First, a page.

Analysis: innovators face structural barriers

The credit crunch is squeezing advice services for technology start-ups, say those at the sharp end, and there should be more support for contract research.

Inventiveness continues to flourish in the UK despite the credit crunch, if the evidence of the recent Cambridge Enterprise Conference is anything to go by. But structural issues are making it harder for inventors to become successful entrepreneurs.

Some of these issues are to do with short-term politics. Others go to the heart of the way that the UK and Europe regard entrepreneurship and innovation.

In the short-term, the credit crunch appears to be reshaping UK government priorities. Walter Herriot, who heads the St John's Innovation Centre (SJIC), a technology incubator in Cambridge, and who could fairly be called one of the midwives of the Cambridge Phenomenon, claims the government has started shifting money away from entrepreneurship. He says that money which the Regional Development Agencies (RDAs) had been channelling through organisations like his to advise entrepreneurs is being redirected to help first-time buyers get on the housing ladder.

"When it was announced, the money for first time-buyers was [presented as] fresh money, but it's not," said Herriot. He says that £300m of spending has been reallocated from the country's RDAs, £20m of it from the East of England Development Agency (EEDA) that serves Cambridge.

"We'll have the best housed yet [most] under-advised people running high-technology companies in Europe," he said.

Herriot says that SJIC has received £40,000 a year since 1990 from EEDA to advise start-ups. It has been used to support an average of 400 entrepreneurs a year, 95 per cent of them approaching the service through personal recommendations or because they have used it before.

"From next March, that money is no longer available," he said, "yet it is in the national interest for these companies to get good advice."

Contract R&D

David Connell, director of TTP Capital Partners, part of the TTP Group, argues that the government should take greater heed of the way that many successful technology companies get started - by doing contract work for others.

"If you look at the technology companies that have been successful you find that, for a very high proportion of them, 'soft start-up' contract research has played a very important role."

He gives the example of Cambridge Silicon Radio, a 'hard start-up' launched as a product business backed with venture capital. "But the team had worked together for ten years developing wireless CMOS chips for customers to hone their technology and to develop their team, so that when the Bluetooth standard crystallised they were well set to spin out."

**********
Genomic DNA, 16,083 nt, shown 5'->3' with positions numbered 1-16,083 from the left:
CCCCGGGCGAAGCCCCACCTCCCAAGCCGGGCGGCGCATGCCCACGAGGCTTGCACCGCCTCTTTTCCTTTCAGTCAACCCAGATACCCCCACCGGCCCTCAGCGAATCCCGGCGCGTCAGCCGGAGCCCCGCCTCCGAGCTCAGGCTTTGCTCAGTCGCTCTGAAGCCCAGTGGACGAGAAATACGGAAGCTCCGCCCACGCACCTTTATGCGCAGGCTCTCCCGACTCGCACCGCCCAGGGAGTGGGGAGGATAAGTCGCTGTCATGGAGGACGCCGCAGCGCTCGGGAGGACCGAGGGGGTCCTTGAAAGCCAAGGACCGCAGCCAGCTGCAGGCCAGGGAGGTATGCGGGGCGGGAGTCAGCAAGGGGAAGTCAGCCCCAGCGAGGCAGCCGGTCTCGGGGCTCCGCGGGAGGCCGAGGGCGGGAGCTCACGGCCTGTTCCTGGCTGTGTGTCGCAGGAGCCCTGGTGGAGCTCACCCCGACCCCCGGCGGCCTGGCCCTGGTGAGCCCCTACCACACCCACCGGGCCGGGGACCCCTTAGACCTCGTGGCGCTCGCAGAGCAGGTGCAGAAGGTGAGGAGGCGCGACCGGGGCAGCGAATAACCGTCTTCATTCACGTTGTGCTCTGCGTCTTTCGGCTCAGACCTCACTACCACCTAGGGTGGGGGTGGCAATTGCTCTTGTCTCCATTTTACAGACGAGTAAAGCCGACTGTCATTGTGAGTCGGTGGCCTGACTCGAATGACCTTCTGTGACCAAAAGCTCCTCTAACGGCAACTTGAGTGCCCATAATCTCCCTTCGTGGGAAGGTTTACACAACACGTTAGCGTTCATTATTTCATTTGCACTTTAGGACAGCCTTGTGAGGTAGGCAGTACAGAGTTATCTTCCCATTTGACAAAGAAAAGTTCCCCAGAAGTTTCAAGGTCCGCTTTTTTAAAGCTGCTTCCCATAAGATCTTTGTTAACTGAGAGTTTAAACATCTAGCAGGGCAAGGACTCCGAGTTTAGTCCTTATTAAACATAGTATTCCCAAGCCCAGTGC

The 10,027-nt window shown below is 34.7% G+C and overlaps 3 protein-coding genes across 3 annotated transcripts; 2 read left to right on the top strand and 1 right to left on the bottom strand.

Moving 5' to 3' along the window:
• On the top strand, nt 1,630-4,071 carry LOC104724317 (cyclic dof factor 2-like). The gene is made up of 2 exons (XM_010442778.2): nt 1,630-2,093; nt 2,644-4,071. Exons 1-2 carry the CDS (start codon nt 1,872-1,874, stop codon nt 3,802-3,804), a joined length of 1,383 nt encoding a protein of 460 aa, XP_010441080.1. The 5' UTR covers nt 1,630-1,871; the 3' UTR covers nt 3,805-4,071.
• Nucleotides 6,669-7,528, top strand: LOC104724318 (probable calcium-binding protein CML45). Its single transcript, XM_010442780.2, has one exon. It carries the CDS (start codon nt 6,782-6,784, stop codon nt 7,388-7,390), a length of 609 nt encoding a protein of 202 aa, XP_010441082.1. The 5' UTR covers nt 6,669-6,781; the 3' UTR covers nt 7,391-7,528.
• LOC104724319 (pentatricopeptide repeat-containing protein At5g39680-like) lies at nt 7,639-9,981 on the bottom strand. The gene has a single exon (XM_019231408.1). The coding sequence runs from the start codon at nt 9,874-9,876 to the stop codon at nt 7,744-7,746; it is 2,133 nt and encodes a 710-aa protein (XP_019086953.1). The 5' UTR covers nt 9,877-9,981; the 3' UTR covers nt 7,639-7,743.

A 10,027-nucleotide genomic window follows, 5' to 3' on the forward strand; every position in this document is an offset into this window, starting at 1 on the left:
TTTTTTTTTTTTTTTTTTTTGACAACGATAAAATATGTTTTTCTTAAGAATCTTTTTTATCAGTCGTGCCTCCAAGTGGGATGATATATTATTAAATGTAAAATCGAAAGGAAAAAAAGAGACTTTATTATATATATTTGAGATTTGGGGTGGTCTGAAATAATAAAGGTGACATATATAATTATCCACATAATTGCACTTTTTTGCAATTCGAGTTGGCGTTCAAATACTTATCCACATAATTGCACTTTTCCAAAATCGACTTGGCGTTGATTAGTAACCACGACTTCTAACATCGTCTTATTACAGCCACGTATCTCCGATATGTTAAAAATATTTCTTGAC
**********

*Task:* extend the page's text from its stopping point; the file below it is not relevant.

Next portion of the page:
Connell argues that supporting contract research may be a more effective way of accelerating innovation than backing large collaborations and that policy should reflect this.

"A customer placing a contract for R&D will think very clearly about what they want, which is a good innovation signal," he said. "This is not what happens with collaborative projects in the UK and Europe that are more geared towards large corporations, to the extent that they can end up subsiding their R&D.

"I'm calling for a rethink of collaboration," Connell added. "Policy makers think that encouraging collaboration equals encouraging innovation, and it has become an end in itself. But it is restricting for companies who want to choose the best contractors."

Procurement

The government is making moves towards using contract research to accelerate innovation. It has committed to spending £100m through a new mechanism similar to the US's Small Business Innovation Research (SBIR) Program, which requires 11 federal departments to spend part of their budgets on fully-funded contracts for feasibility studies and demonstrator projects.
The total budget for the US programme is $2bn.

"It turns out to be enormously important for the development of new technology businesses in the US," said Connell. "It is arguably more important than venture capital for early-stage companies."

Connell wants the UK government to use the combination of its massive purchasing power and the clear innovation signals that a contract provides to accelerate the development of technology businesses.

"There's still a job of work to do on this, to persuade government departments to be innovative customers," he said. "Normal procurement in a government department is about minimising risk, so it is not fair to expect a procurement guy to do this. You need to establish a ring-fenced budget for this kind of programme, and have a process champion for awarding those contracts."

He added that the UK might also need a new type of institution to tackle the problems of transferring technology from academia into industry.

"There are very good reasons why universities have difficulty developing [commercial] technology," he said. "They can't take it far enough and they find it difficult to build the kind of small teams that venture capitalists want to invest in.

"Do we need some new institutions that take the best elements of universities with some of the elements of these soft companies in Cambridge to create places that can create new technologies and also take them to market?" he asked. "There is a gap and we should look at whether there is an intermediate style of institution that can fill it, especially for technologies with long gestation periods."

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